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Pedal Power Equals Brain Power for Adults over 50

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Riding an electric bike just a few times a week may improve brain function in adults 50-years-old and older, potentially reducing the risk of contracting Alzheimer’s disease, vascular dementia, and other age-associated neurodegenerative disorders, according to a new report from the U.K.-based cycleBOOM project.

Doctors and scientists have long known that there is a connection between outdoor exercise and mental and emotional well being. For example, a German study released in 2007, “High impact running improves learning,” showed that exercising before studying could help a person learn vocabulary about 20 percent faster. The study also reported that “regular physical exercise improves cognitive functions and lowers the risk for age-related cognitive decline.”

Released in February 2019, the cycleBOOM study, “The Effect of Cycling on Cognitive Function and Well-being in Older Adults,” shows that to be beneficial outdoor exercise doesn’t necessarily have to be strenuous. A 60-year-old doesn’t have to do high-impact running to improve her brain health. In fact, riding an electric bike for recreation or basic transportation will improve brain function.

“It is really encouraging that this research suggests older adults’ cognitive function (particularly what we call executive function as well as processing speed) could be improved by cycling in the natural or urban environment, even when that was on an electrically assisted ebike,” said Dr. Louise-Ann Leyland, one of the study’s authors.

Oxford Study

Leyland and her colleagues monitored 100 adults aged 50 to 83 from Oxford in the United Kingdom. Each participant was given a battery of tests before and after an eight-week intervention period. During this intervention period roughly a third of the participants did not cycle, a third rode a conventional bicycle, and a third rode an ebike.

The conventional and electric bike cyclists were asked to ride three times per week for about 30 minutes each time.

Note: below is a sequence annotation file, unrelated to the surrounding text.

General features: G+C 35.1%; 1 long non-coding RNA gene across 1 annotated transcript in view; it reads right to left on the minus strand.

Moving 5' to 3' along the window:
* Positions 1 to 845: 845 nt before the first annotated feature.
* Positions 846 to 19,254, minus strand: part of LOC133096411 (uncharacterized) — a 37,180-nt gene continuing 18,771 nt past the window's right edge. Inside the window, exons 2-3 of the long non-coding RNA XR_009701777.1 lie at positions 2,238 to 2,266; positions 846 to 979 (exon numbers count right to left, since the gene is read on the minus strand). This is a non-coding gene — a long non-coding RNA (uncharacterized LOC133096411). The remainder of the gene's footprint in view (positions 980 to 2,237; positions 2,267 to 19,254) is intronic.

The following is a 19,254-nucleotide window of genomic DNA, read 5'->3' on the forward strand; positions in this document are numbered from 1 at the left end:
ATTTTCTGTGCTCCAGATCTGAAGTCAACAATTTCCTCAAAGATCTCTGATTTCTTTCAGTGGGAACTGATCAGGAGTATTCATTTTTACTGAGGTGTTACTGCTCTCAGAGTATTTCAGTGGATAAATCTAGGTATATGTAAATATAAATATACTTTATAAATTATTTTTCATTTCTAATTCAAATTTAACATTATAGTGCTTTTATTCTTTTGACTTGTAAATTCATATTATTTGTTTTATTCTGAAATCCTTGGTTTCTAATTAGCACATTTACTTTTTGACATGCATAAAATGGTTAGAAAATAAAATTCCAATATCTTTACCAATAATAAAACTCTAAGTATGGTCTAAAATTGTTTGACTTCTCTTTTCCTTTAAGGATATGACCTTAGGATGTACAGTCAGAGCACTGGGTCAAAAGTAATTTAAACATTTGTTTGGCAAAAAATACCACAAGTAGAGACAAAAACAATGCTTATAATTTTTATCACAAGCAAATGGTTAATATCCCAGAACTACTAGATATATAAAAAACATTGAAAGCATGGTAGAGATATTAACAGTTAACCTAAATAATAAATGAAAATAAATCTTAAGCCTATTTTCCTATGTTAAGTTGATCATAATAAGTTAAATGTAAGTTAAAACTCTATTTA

Both groups of cyclists showed improvements in some of the executive function tests. Electric bike riders also showed improvement in mental well-being.

The researchers believe that cycling, be it on a conventional bicycle or an electric bike, may increase blood flow in the brain encouraging cell regeneration.

It is important to point out that the study did not necessarily show significant improvements in memory or some verbal skills. This may have been related to the relatively small number of participants (38 rode electric bikes) and the relatively short duration.

“We found that some aspects of mental health and well-being increased in participants, who cycled on an ebike for an hour and a half a week for an eight-week period,” Leyland said. “This suggests that there may be an impact of exercising in the environment on executive function and mental health. It would be great to see the effect of cycling, particularly ebike use, on cognition and well-being in a larger sample of participants over a longer period of time.”

Electric Bikes Help Older Adults Get Exercise

“Electric bikes can be especially empowering for those who would like to exercise more, but who have a health condition that limits the amount of physical activity they can perform. By controlling the amount of assistance they receive from the motor, ebike riders can tailor the difficulty level of their rides to meet their unique health and fitness needs. This can be especially helpful to those with joint pain, exercise-induced asthma, heart or lung problems, or who are overweight,” wrote Boris and Yevgeniy Mordkovich in “The Complete Electric Bike Buyer’s Guide.”

For at least some older adults, an electric bike can be a gateway toward getting more exercise that could improve both mental and physical health.

“We had thought that those who used traditional, pedal-only powered bikes would have the greatest brain and mental health boost, as they would be giving their cardiovascular systems the biggest workout,” said Carien Van Reekum, a professor of psychology at the University of Reading, and another of the study’s authors.

“Instead, people who used ebikes told us that they felt more confident in completing the requested activity of three 30-minute rides a week for eight weeks, compared to pedal bikers. The fact that the group was able to get outside on a bike, even without much physical exertion, is likely to make people feel mentally better,” Van Reekum said.

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